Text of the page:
From Artifact to Digital Object


Despite the prominence of excavated or collected artifacts in archaeological publications and arguments, most artifacts receive relatively little attention from the archaeologist. They get uncovered or recovered, washed, identified, sorted, counted, recorded, and stored in trays or boxes, dumped, or on rare intentionally destroyed. The archaeologists with whom I’ve worked on Cyprus refer to these most common artifacts as “sherds” (and it must be said with a dismissive sneer). In Greece (and on my project), we refer to them – problematically – as context pottery. I suppose this is meant to indicate that this pottery is so ordinary that it only offers context for the really important stuff or perhaps it should be regarded contextually along with other features in the trench like architecture or stratigraphy. As a survey archaeologist with a bit of a quantitative bent, I always felt sorry for these “sherds” and most of my real archaeological work has focused on recovering these objects from “the enormous condescension of” most archaeological practice.

In our work, these sherds tend to be the smallest and most granular objects recorded in archaeological practice and the most common objects assigned archaeological significance. As an aside, I’ll overlook the work done to document the chemical make up of sherds which while important remains quite rare in Mediterranean practice and is particularly unusual on a large scale. It is interesting, however, to note that scientific study of artifact whether through thin sections, XRF, or neutron activation, does recognize that archaeological objects exist on the molecular level. A sherd, in this sense, is merely an assemblage of archaeological molecules, just as a deposit is an assemblage of sherds. I don’t have much familiarity with these practices, but I introduce them as a little bit (see?) of critique on the idea that an object is a magnet. To my reading, this might imply an unnecessary division between the object itself and meaning (that is attracted to it from elsewhere?). It might be simpler to understand an object as only existing with meaning. Without meaning (or relationships) objects may well exist, but not in a useful or recognizable way.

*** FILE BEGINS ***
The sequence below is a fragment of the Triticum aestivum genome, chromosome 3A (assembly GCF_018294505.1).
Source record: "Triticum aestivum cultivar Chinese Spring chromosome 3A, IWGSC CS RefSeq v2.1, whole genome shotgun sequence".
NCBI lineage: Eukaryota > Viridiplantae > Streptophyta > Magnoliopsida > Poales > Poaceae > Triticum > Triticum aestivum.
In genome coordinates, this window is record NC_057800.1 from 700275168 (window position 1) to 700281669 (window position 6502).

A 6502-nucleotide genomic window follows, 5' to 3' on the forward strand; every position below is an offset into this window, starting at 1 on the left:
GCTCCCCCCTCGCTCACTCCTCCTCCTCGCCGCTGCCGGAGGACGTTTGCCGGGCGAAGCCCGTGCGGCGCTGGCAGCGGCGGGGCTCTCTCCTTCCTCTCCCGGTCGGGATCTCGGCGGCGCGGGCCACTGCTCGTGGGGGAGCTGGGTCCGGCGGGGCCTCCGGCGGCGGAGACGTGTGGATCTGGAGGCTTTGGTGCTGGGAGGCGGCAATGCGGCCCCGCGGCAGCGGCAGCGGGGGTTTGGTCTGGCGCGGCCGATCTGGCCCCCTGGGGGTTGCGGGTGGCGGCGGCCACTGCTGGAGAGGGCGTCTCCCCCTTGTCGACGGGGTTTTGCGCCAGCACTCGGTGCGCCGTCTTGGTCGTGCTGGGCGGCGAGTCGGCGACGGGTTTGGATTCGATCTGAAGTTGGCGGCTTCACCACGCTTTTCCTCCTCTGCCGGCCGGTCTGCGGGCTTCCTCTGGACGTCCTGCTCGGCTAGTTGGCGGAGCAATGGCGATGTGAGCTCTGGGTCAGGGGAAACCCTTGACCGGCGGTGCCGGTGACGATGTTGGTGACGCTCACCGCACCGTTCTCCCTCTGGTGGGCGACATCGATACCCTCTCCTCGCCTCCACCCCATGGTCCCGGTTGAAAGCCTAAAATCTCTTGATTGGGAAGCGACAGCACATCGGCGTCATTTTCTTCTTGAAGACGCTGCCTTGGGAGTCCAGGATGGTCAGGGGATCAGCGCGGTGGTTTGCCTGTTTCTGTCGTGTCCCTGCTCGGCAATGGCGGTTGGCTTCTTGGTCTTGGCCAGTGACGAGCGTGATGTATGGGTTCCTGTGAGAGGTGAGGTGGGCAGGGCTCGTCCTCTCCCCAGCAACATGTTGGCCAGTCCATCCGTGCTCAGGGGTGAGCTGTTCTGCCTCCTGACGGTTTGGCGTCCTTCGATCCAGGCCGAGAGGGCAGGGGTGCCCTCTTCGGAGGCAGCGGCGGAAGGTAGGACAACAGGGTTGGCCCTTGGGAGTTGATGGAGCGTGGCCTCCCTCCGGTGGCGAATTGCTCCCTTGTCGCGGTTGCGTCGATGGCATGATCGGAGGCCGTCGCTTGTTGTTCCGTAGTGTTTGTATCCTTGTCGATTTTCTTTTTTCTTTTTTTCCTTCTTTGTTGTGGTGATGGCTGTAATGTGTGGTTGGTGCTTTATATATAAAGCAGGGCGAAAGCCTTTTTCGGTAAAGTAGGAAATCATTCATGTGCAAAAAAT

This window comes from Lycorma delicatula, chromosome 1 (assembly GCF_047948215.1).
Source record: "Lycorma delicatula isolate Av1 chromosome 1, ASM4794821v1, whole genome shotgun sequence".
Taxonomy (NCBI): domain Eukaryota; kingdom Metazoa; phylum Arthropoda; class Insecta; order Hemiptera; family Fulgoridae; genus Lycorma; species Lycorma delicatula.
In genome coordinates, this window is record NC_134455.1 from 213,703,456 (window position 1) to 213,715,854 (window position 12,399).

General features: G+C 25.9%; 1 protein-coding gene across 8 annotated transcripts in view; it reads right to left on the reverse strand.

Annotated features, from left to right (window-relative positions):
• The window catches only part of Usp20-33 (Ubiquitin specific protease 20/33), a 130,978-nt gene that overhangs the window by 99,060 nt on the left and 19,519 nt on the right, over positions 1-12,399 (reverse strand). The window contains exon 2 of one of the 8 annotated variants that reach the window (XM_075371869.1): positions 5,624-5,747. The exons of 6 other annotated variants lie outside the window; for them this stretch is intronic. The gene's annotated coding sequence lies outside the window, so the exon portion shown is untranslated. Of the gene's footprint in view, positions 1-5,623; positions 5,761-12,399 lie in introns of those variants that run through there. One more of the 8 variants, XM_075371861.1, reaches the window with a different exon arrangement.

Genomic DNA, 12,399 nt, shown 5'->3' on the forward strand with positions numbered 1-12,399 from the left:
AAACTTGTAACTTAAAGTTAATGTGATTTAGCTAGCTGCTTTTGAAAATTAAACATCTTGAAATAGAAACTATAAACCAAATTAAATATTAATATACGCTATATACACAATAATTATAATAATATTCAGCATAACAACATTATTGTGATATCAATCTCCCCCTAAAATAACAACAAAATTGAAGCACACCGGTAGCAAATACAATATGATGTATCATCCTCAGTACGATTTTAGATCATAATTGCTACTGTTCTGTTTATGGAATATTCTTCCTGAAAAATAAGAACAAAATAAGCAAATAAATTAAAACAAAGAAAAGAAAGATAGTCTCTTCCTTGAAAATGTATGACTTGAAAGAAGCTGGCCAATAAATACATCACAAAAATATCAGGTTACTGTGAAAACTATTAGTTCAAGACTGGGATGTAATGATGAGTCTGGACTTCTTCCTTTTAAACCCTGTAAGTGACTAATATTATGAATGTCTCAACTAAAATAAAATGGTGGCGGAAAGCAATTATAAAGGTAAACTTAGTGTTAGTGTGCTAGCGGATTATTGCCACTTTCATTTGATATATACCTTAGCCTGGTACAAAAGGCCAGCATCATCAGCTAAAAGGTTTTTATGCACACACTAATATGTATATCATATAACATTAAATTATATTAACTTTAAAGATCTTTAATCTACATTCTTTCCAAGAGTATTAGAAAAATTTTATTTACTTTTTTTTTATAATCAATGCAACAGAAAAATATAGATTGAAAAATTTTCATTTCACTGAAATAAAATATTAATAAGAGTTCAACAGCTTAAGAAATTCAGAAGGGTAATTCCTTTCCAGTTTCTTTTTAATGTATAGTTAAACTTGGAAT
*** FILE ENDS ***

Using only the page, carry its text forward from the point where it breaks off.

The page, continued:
Whatever the specifics, any process used to document these “sherds” involves the creation of at least one digital object. Our project at the site of Pyla-Koutsopetria, for example, recorded each sherd first as a record on a sheet of paper and then in a relational database. At Polis-Chrysochous, we skipped the paper phase and recorded directly into the laptop computer. The entry in the database involves creating a record of the object’s weight, color, and place in established or local typologies. In some cases, this record is accompanied by another digital object, a photograph, and in exceptional cases, we use a series of photographs to create a 3-D image of the artifact. The 3D image is itself made up of a series of digital objects including photographs, a point cloud, a wireframe, and a textured 3D object. Each these individual parts of the 3D image represent individual digital objects that each have particular archaeological values.